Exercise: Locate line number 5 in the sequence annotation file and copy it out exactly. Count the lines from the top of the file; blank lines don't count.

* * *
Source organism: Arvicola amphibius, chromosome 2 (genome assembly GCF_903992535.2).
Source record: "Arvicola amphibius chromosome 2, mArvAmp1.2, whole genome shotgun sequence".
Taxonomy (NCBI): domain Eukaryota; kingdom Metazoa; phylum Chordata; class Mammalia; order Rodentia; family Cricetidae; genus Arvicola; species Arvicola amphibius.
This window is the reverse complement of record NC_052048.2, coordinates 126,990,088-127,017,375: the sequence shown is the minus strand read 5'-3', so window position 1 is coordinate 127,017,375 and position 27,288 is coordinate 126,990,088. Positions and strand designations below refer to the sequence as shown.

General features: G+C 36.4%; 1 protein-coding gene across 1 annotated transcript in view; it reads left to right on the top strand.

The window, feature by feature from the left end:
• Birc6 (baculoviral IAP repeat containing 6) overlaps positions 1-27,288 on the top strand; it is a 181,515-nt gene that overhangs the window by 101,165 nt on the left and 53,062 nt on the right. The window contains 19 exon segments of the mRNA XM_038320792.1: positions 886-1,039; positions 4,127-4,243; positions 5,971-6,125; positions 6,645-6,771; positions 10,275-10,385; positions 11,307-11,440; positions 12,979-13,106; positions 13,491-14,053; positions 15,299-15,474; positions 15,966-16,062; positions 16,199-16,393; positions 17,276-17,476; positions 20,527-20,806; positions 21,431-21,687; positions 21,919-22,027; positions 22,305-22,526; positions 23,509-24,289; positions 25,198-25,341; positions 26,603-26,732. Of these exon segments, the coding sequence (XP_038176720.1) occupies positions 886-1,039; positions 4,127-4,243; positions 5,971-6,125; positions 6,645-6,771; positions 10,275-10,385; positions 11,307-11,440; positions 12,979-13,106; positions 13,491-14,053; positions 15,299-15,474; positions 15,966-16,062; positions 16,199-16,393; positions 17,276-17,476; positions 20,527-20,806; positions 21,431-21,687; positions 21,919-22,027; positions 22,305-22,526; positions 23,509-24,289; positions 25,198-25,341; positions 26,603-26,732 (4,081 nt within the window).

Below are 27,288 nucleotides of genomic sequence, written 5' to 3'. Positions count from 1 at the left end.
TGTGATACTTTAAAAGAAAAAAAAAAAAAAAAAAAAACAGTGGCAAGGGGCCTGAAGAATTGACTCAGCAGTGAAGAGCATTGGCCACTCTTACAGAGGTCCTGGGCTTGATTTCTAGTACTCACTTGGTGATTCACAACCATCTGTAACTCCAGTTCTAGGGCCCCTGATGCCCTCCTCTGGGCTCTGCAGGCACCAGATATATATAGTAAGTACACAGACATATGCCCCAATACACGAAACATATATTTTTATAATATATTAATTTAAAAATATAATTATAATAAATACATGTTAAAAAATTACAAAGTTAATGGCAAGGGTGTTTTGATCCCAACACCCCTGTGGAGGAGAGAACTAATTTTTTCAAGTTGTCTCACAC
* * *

General features: G+C 36.4%; 1 protein-coding gene across 1 annotated transcript in view; it reads left to right on the top strand.